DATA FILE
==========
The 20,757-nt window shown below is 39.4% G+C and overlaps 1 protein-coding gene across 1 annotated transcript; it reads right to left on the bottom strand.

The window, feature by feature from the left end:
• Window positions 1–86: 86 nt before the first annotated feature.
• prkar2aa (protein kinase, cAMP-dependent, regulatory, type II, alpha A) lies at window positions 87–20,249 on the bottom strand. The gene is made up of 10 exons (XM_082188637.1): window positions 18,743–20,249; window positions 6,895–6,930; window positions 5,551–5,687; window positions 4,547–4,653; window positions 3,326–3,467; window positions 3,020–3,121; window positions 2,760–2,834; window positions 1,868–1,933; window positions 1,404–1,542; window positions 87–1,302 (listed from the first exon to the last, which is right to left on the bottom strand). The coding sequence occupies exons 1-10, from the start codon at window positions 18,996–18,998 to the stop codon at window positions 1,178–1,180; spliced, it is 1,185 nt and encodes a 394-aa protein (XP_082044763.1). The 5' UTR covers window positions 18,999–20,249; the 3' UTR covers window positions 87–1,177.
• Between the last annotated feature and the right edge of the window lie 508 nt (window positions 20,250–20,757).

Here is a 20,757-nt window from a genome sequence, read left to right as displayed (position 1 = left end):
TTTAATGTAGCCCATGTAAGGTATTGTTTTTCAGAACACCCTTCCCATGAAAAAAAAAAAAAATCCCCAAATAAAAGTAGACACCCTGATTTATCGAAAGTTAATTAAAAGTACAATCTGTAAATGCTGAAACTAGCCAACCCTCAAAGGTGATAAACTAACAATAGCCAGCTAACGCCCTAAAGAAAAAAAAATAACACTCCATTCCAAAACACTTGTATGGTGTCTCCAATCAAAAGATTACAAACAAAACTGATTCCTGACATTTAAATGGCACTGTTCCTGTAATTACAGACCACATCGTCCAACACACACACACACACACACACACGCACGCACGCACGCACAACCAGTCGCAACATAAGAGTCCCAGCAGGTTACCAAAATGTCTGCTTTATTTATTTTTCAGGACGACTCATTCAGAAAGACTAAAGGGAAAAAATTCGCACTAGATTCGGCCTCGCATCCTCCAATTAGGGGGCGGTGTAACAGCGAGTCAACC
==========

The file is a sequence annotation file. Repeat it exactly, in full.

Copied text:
The 20,757-nt window shown below is 39.4% G+C and overlaps 1 protein-coding gene across 1 annotated transcript; it reads right to left on the bottom strand.

The window, feature by feature from the left end:
• Window positions 1–86: 86 nt before the first annotated feature.
• prkar2aa (protein kinase, cAMP-dependent, regulatory, type II, alpha A) lies at window positions 87–20,249 on the bottom strand. The gene is made up of 10 exons (XM_082188637.1): window positions 18,743–20,249; window positions 6,895–6,930; window positions 5,551–5,687; window positions 4,547–4,653; window positions 3,326–3,467; window positions 3,020–3,121; window positions 2,760–2,834; window positions 1,868–1,933; window positions 1,404–1,542; window positions 87–1,302 (listed from the first exon to the last, which is right to left on the bottom strand). The coding sequence occupies exons 1-10, from the start codon at window positions 18,996–18,998 to the stop codon at window positions 1,178–1,180; spliced, it is 1,185 nt and encodes a 394-aa protein (XP_082044763.1). The 5' UTR covers window positions 18,999–20,249; the 3' UTR covers window positions 87–1,177.
• Between the last annotated feature and the right edge of the window lie 508 nt (window positions 20,250–20,757).

Here is a 20,757-nt window from a genome sequence, read left to right as displayed (position 1 = left end):
TTTAATGTAGCCCATGTAAGGTATTGTTTTTCAGAACACCCTTCCCATGAAAAAAAAAAAAAATCCCCAAATAAAAGTAGACACCCTGATTTATCGAAAGTTAATTAAAAGTACAATCTGTAAATGCTGAAACTAGCCAACCCTCAAAGGTGATAAACTAACAATAGCCAGCTAACGCCCTAAAGAAAAAAAAATAACACTCCATTCCAAAACACTTGTATGGTGTCTCCAATCAAAAGATTACAAACAAAACTGATTCCTGACATTTAAATGGCACTGTTCCTGTAATTACAGACCACATCGTCCAACACACACACACACACACACACACGCACGCACGCACGCACAACCAGTCGCAACATAAGAGTCCCAGCAGGTTACCAAAATGTCTGCTTTATTTATTTTTCAGGACGACTCATTCAGAAAGACTAAAGGGAAAAAATTCGCACTAGATTCGGCCTCGCATCCTCCAATTAGGGGGCGGTGTAACAGCGAGTCAACC